Charlotte Antoinette Adolphine Rhead was born into a talented Potteries’ family on 19 October 1885 at 12 Newport Street, Burslem, one of the six towns which are now part of the city of Stoke-on-Trent, in Staffordshire, England. Lottie, as she was known to her family and friends, was the fourth child of Frederick Alfred Rhead, a pottery designer, and his wife Adolphine Hurten, who was, before her marriage, an amateur actress and singer.
The Rhead family moved from Burslem to a house in London Road, Stoke, near the Minton factory, in 1890. It was there, in London Road, that Mintons had built Italianate villas to house the Continental artists whom they employed. Two years later, at the age of seven, Charlotte suffered a gastric illness so severe that she had to be nursed day and night. Shortly after recovering from this, she broke her leg which added to the considerable time that she lost from her schooling.
In 1894, Frederick Rhead built a large house in Porthill, near Burslem, for his family. Charlotte was sent to Longport School and it was around this time that Frederick started to give her lessons in drawing and painting. Four years later, another move took the Rhead family to 28 Regent Road, Fenton, and Charlotte to the Hanley Higher Grade School (until 1900).
Charlotte and her sister, Dollie, enrolled at Fenton Art School, where they learnt a number of skills, including enamelling. Soon Charlotte joined Wardle and Co (where her brother, Frederick Hurten Rhead, was art director until 1902) to work in tube-lining. In time she became a leading exponent of tube-lining, a skilful relief decoration, where designs are given a raised outline in liquid clay. The clay is squeezed from a bag through a fine glass tube, in a way similar to the narrow piping used in decorative cake icing. By 1905, business at Wardles was declining and Charlotte moved with her sister, Dollie, to Keeling & Co, at Burslem. Keelings did not use tube-lined decoration, so both girls were employed as enamellers, though they were sometimes called upon to do heavier work. In December 1906, their father wrote to William Moorcroft, the distinguished designer and a leading exponent of the tube-lining process, seeking an opening for his daughters, but nothing came of it.
Charlotte Rhead’s next job was a big step forward when she became art director at the tile-makers T & R Boote. In 1912, her father was appointed art director to Wood & Sons of Burslem, which owned a number of potteries in the area, mainly producing tableware, and Charlotte joined him, working first in training the staff in tube-lining (and doing the most difficult work herself) and later as a designer in her own right. Around 1915, she may have worked for AG Richardson in Tunstall for a while, though she still supplied designs to Wood’s. Charlotte had certainly returned to Wood group by 1922, this time at Bursley Ltd, who made Bursley Ware, and at the Ellgreave Pottery, because her name began to appear on the backstamp as Lottie Rhead Ware. Her design output at this time was prolific.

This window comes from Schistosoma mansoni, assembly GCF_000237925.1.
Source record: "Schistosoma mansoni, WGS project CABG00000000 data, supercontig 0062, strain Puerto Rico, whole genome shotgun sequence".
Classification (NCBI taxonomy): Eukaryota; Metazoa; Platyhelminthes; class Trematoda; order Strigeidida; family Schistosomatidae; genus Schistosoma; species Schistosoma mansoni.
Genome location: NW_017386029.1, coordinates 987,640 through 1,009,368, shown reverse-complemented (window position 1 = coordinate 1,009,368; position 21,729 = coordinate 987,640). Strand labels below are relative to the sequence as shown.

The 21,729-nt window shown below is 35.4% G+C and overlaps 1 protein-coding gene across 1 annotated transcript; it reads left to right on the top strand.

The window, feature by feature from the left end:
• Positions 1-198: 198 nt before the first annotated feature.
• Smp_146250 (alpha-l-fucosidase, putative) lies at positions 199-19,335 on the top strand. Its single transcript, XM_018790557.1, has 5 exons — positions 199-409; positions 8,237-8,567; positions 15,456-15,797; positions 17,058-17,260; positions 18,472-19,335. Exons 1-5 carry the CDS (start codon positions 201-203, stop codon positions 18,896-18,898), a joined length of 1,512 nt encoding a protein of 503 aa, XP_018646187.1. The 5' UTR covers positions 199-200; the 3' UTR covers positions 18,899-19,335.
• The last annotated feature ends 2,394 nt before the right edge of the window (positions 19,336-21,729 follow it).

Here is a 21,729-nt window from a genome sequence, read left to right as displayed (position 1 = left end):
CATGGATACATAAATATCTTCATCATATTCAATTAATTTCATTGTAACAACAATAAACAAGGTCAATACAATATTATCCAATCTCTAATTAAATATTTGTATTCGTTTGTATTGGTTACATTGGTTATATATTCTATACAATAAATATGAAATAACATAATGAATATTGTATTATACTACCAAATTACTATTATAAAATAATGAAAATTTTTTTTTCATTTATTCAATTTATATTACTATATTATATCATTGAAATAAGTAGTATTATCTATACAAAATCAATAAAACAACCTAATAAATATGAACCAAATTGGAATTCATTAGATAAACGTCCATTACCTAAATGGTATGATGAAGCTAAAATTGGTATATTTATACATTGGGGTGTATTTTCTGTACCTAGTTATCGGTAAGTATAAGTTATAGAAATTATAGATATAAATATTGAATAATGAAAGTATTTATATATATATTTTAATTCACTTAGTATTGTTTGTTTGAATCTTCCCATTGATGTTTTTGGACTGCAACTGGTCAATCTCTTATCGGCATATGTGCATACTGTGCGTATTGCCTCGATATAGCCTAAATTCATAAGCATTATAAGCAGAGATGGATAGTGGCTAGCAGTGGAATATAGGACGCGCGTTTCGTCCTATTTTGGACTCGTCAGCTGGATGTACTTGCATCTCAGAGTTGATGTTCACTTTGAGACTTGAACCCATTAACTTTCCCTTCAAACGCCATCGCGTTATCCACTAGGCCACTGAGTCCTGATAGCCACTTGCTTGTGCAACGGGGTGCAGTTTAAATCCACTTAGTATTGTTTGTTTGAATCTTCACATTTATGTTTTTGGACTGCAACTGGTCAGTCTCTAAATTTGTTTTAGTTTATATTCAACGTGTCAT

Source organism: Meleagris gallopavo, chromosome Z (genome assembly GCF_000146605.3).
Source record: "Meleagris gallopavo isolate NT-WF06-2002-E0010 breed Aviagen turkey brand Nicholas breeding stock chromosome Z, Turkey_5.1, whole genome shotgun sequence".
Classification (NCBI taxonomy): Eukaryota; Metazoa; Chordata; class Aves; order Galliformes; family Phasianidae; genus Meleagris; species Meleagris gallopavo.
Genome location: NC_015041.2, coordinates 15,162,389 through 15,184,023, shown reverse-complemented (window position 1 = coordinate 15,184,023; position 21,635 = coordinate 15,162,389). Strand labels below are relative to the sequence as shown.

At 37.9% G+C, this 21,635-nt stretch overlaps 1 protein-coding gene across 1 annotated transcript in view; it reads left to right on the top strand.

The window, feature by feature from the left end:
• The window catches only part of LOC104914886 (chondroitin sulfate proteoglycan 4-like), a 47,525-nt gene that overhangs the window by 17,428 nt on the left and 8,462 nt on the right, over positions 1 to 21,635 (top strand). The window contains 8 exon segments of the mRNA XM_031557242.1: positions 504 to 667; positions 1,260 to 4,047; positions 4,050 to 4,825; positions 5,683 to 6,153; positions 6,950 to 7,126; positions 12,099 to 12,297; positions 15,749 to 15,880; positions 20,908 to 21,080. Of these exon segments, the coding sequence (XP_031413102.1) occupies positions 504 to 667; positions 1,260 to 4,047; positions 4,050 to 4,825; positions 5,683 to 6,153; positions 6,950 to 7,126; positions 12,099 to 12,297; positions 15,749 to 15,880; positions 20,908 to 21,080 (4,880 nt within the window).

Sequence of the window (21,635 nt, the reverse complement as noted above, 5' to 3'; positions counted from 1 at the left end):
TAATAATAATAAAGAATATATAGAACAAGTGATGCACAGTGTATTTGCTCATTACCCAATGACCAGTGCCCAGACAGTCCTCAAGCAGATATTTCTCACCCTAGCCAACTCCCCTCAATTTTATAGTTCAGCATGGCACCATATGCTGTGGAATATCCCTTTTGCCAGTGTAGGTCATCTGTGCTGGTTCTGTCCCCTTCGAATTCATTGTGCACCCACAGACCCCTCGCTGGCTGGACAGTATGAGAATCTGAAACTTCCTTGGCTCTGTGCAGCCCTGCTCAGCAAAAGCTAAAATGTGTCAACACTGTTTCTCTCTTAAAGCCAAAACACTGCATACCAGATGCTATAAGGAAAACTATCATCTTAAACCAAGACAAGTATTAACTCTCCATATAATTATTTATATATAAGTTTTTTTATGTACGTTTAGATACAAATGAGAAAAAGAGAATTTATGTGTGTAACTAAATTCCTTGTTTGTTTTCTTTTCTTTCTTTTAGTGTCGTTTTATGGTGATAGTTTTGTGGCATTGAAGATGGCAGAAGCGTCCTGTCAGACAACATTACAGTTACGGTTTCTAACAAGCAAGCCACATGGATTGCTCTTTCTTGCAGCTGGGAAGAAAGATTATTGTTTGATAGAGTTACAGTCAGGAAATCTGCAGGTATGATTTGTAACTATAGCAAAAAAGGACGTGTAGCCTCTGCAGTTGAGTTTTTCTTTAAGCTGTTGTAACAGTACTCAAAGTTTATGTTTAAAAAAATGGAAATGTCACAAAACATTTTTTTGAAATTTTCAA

Late in 1926 Charlotte Rhead joined Burgess & Leigh, where she continued to produce a flood of new patterns for both tableware and decorative items. The move may have been prompted by the economic instability of the time (there was a general strike in 1926), a major fire at Wood’s Crown Works, or simply a better offer. Burgess & Leigh announced their coup in a full page advertisement in the Pottery Gazette and Charlotte set about finding and training skilled staff to produce her new designs for Burleigh Ware ware. From this time her name appeared on the base of the wares and she attracted a good deal of favourable comment in the pottery trade press.
Five years later Charlotte was working in Tunstall for AG Richardson, whose brand name was Crown Ducal Ware. In the next decade, she produced many designs which sold very well at home and abroad. These included children’s ware and freehand painted decoration as well as tableware and the more expensive tube-lined items. Charlotte Rhead was a thorough businesswoman, always looking for ways to cut costs and mindful of the need to meet the requirements of the marketplace. The most notable developments were her new lustres and glazes, of which the snow glaze attracted a very enthusiastic reaction throughout the ceramic trade.
After her father’s death in 1933, she and her mother moved to a smaller house in Chell to be near Charlotte’s work but, in 1938, they returned to Wolstanton to a larger residence. The following year, she was diagnosed with breast cancer and underwent successful treatment in London. From 1942 to 1947, she worked once again for Wood’s at HJ Wood, in Burslem. Her cancer returned in 1947 and she died on 8 November, at the aged of sixty-two.
Charlotte Rhead’s work been re-assessed in recent years (along with that of her famous Staffordshire contemporaries Clarice Cliff and Susie Cooper). It is proving remarkably collectable – and expensive. Charlotte was a very gifted designer and an exceptional craft potter, who perhaps suffered somewhat in comparison with the more original and flamboyant Clarice Cliff, Charlotte’s junior by thirteen years. Though they both worked in the Art Deco style, Charlotte Rhead’s designs have echoes of the Arts and Crafts movement and from Art Nouveau, whereas, from the start, Clarice Cliff’s work anticipated the bolder styles and simpler shapes of the nineteen-fifties and -sixties. Charlotte may have been more technically gifted as an artist, but Clarice wanted the brush strokes to show. Though she was as effective as Clarice Cliff in championing the rights, pay and conditions of the women who worked for her, Charlotte was altogether a more retiring and modest personality. However, with the passage of time, Charlotte Rhead’s artistic talents, her professional and craft skills and the commercial success of her work have been fully recognized.
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